Has Wenger Changed ?

A Guest Post from Muppet ( @MuppetGooner )

Perhaps we should be concerned with more pressing matters, but I couldn’t ignore when a 1st world problem appeared on  Twitter. The assertion that Wenger had changed was made by a well known blogger, and therefore all was well. Well, nice to  hear, given that this particular blogger has spent the best part of the last 9 years squealing like a stuck pig. Let’s be  fair here, and assume he could be right. Did Wenger change ? Did he ? What does he mean ? Well, I’m guessing this is all about old accusations and concerns. We are familiar with them. We had no DM, the manager is stubborn, We had too many injuries. There was no plan B. We never spent money. You get the gist. The blogger’s presumed opinion is that all of these situations have now been resolved to a degree of satisfaction, and therefore Wenger has changed.

Unfortunately it is difficult to react to this assertion without some degree of mirth. As the natural reaction, being positive about what AW has done anyway in the last 10 years, is to dismiss this out of hand. Moreover, it would be natural to say that the last 2 years have been not a result of Wenger changing, more, the effect of Wenger’s actions, and indeed the club. But to say that would be just to appear ingenuous.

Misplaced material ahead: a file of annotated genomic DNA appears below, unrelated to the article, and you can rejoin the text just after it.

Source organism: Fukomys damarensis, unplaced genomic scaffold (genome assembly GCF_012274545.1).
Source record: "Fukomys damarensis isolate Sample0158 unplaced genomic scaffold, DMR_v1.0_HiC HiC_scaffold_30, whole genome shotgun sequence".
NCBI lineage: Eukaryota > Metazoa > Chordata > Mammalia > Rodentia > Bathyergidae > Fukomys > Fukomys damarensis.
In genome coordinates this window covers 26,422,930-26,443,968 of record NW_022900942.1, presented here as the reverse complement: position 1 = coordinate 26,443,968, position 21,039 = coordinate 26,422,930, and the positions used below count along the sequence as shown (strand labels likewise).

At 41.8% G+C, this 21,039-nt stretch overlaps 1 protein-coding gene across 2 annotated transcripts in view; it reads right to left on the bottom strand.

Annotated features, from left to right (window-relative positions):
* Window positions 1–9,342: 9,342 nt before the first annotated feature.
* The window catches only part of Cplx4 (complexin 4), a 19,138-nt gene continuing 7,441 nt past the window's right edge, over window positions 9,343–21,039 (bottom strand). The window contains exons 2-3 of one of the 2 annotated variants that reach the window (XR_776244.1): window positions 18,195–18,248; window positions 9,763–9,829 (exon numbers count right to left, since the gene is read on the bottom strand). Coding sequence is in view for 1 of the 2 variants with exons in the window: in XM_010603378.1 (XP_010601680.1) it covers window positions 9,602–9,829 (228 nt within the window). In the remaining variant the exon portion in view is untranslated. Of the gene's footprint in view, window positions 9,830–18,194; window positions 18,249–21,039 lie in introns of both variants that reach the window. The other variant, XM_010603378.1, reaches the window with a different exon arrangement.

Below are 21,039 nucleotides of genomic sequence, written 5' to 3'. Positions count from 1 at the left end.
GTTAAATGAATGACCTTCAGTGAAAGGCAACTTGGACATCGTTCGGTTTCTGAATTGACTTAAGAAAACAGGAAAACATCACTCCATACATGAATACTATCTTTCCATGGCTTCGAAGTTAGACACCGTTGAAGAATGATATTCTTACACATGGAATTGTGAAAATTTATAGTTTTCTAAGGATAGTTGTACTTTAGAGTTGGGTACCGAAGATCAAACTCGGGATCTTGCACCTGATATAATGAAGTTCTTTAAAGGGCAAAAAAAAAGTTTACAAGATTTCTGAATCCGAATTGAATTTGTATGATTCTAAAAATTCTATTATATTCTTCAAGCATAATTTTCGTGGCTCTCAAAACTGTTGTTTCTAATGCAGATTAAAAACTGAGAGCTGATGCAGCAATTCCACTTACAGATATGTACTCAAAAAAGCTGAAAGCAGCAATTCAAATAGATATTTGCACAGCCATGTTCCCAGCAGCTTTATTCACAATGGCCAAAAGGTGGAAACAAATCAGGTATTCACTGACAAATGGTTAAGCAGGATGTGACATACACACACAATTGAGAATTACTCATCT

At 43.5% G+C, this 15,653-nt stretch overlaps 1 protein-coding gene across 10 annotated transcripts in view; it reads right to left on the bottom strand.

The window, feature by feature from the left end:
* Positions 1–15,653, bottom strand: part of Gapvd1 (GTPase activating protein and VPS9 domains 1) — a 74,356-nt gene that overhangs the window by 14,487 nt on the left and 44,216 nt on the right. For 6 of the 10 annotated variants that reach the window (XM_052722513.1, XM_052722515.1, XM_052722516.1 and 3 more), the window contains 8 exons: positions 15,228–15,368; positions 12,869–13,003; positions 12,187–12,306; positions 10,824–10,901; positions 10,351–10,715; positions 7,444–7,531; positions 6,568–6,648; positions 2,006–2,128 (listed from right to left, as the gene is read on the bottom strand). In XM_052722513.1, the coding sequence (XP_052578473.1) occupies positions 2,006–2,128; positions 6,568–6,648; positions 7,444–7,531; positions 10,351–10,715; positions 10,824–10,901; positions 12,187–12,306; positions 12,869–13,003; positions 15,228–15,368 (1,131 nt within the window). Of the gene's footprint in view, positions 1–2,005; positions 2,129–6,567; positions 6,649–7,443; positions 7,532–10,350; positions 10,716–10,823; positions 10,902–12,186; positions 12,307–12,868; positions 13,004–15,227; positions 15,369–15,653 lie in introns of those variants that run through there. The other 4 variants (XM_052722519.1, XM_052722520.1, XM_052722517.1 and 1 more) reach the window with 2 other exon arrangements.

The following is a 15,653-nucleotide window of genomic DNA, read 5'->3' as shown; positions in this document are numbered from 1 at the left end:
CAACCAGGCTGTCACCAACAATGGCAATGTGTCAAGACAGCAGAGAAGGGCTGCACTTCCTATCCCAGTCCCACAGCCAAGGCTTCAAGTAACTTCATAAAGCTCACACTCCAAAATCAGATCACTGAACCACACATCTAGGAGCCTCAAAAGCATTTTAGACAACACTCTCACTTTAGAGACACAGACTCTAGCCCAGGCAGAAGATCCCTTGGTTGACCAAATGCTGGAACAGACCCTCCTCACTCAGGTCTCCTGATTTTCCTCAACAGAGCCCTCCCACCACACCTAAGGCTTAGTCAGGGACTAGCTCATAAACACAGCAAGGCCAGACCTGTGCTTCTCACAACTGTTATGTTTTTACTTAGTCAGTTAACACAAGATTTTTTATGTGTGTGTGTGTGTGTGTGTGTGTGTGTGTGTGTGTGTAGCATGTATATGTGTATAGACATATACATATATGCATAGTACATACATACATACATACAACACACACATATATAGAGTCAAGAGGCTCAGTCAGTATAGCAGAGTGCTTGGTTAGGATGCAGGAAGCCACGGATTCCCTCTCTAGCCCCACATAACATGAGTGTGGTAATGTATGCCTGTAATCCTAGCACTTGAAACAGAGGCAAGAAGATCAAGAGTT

It would be better I thought to examine these points and ask if the composition of the squad, the training, investment, tactics, the team play is that different in the last 2 years than the period, say, from 2006 to 2013. And also  include some those bug bears expressed over the years.

The DM

The revisionist argument is that now we have Coquelin (apparently a lucky break by AW), it is one facet of change, as Coquelin is seen as a specialist DM.

The players seen to occupy this position were Gilberto Silva, who left in 2008, then Denilson, until 2011, then Alex Song in the 2011 to 2012 season, then Arteta from 2012.

Does this point to a change in direction ? It is true that out of all of these players, Coquelin may represent the one who is the most defensive in his style, strengths and what he is asked to do. The other midfielders, especially Arteta and Song, have played more box to box. Denilson too, more attacking than coquelin, and seen as a lot weaker in the defensive respect.

It could point to a change in direction. On the other hand, we don’t know how much AW will persist with Coquelin. The clamour, from the critics of Wengerball, is that a specialist DM, in the Makelele role was always required. The evidence up to now, is that Wenger has always eschewed that solution. He prefers mobile, ball playing midfielders, who can even go box to box if necessary. Indeed, in games where we have been chasing the game note how quickly Coquelin is sacrificed for an attacking player after 60 or 70 minutes. Not always, but notable.

There is no discernable difference in quality in all the players. Gilberto was the most high profile, a brazilian world cup winner. The differentiating factor is that Coquelin is seemingly exclusively deployed in a defensive role.